Raclette (rah-klet) is the world’s most famous melting cheese and is made in both the Swiss and French sides of the Alps. The French Raclette is slightly softer than the Swiss, and has a smooth and creamy flavor. Raclette takes its name from the French verb racler, meaning “to scrape.” Traditionally, Alpine cheesemakers would have a lunch of boiled potatoes and cornichons topped with the melted cheese, scraped from a nearby fire-heated boulder! Pay homage to this old tradition and melt the cheese atop your favorite root vegetables.
Origin: French Alps
Milk: Raw Cow Rennet: Animal Age: 5-6 months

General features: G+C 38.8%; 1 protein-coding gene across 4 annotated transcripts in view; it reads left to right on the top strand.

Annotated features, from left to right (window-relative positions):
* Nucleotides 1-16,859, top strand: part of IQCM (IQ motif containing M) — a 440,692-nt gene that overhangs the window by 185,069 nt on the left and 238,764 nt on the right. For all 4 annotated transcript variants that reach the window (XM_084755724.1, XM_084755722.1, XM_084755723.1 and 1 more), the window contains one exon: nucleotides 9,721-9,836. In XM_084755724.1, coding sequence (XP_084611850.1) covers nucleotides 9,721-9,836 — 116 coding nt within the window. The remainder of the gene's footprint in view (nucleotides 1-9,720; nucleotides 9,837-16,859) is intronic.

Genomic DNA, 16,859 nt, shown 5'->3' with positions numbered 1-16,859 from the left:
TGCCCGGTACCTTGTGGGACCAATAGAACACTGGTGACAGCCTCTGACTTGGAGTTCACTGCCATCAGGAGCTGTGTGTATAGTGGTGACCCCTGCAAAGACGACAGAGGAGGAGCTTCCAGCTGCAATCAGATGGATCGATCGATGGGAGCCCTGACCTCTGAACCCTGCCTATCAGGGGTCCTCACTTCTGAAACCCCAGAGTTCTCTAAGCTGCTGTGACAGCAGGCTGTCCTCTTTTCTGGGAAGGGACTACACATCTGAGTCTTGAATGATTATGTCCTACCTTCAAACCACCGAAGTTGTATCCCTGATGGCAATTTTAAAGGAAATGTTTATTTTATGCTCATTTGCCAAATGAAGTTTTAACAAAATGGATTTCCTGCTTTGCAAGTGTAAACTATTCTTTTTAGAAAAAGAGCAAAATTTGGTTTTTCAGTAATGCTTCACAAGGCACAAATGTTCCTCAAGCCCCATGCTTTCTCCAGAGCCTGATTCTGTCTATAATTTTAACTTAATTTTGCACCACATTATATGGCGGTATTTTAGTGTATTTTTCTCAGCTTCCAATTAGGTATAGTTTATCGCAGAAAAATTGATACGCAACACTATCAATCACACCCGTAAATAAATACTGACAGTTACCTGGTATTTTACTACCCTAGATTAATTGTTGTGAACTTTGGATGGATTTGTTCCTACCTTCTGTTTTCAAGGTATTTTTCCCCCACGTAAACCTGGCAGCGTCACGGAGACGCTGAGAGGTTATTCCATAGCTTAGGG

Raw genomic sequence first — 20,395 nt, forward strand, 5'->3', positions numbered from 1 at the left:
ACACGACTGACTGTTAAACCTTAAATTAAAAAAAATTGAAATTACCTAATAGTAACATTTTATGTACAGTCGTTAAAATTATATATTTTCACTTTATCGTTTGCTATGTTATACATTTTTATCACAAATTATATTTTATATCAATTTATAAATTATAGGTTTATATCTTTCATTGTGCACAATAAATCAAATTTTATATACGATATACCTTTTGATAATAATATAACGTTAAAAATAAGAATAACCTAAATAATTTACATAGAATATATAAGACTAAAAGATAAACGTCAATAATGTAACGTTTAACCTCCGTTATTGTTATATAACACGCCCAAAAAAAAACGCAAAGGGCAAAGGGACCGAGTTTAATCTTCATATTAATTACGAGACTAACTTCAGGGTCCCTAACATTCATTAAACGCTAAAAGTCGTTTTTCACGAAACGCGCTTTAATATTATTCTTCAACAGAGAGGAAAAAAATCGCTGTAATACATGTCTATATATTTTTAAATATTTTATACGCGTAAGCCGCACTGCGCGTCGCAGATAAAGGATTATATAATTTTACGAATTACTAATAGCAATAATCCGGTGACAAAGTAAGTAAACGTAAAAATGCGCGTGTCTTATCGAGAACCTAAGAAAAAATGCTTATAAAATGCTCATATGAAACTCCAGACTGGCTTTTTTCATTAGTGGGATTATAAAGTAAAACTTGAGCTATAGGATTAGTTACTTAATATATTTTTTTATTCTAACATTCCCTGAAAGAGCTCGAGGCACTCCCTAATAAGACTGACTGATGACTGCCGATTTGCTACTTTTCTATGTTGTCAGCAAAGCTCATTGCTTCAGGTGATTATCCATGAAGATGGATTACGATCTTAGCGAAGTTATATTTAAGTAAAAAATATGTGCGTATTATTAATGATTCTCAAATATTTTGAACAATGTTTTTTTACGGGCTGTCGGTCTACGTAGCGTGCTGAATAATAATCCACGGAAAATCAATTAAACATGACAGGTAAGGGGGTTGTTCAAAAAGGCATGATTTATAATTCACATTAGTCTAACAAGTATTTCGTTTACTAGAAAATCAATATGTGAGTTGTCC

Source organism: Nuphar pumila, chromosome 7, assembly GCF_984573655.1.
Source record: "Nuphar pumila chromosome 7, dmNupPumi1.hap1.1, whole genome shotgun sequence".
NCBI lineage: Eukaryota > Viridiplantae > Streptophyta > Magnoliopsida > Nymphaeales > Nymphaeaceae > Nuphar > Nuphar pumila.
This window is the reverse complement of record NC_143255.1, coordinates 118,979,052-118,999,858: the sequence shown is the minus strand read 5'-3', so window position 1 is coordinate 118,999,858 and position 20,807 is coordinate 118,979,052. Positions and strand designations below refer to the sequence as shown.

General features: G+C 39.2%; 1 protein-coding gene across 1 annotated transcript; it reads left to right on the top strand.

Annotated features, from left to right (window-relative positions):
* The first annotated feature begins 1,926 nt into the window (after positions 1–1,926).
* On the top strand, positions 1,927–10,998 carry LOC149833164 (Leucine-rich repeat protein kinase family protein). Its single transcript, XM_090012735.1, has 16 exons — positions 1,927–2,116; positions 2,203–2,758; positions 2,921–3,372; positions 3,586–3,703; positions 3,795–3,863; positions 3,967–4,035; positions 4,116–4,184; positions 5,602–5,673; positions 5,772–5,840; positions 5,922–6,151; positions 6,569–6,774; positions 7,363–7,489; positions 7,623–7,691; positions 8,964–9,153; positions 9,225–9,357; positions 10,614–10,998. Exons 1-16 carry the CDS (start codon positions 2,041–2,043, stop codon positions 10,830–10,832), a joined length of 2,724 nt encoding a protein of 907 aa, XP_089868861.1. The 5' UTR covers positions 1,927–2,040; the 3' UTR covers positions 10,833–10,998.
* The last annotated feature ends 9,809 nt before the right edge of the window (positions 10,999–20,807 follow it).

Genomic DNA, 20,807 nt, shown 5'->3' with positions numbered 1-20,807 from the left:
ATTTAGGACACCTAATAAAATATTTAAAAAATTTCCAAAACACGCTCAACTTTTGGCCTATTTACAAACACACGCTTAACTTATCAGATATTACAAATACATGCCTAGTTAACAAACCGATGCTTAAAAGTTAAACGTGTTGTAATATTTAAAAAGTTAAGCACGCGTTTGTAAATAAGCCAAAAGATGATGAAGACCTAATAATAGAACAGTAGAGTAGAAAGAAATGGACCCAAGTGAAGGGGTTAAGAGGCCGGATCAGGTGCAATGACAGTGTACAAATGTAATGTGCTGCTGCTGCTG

Look: Thin, brownish-orange colored rind and a pale yellow paste with a few scattered open holes
Feel: Creamy, firm, open, smooth
Smell: Pleasant fruity aroma
Taste: Acidic, milky, nutty, sweet
Pairs well with: Alsatian whites, merlot, lager
Tastes good with: Use in fondue; melt atop roasted root vegetables; scrape onto plates of small potatoes, cornichons, pickled onions, and charcuterie. If eating as a table cheese, serve alongside charcuterie, dried fruits and nuts, and quince paste.
Recipe: Flatbread with Saint Nectaire and Raclette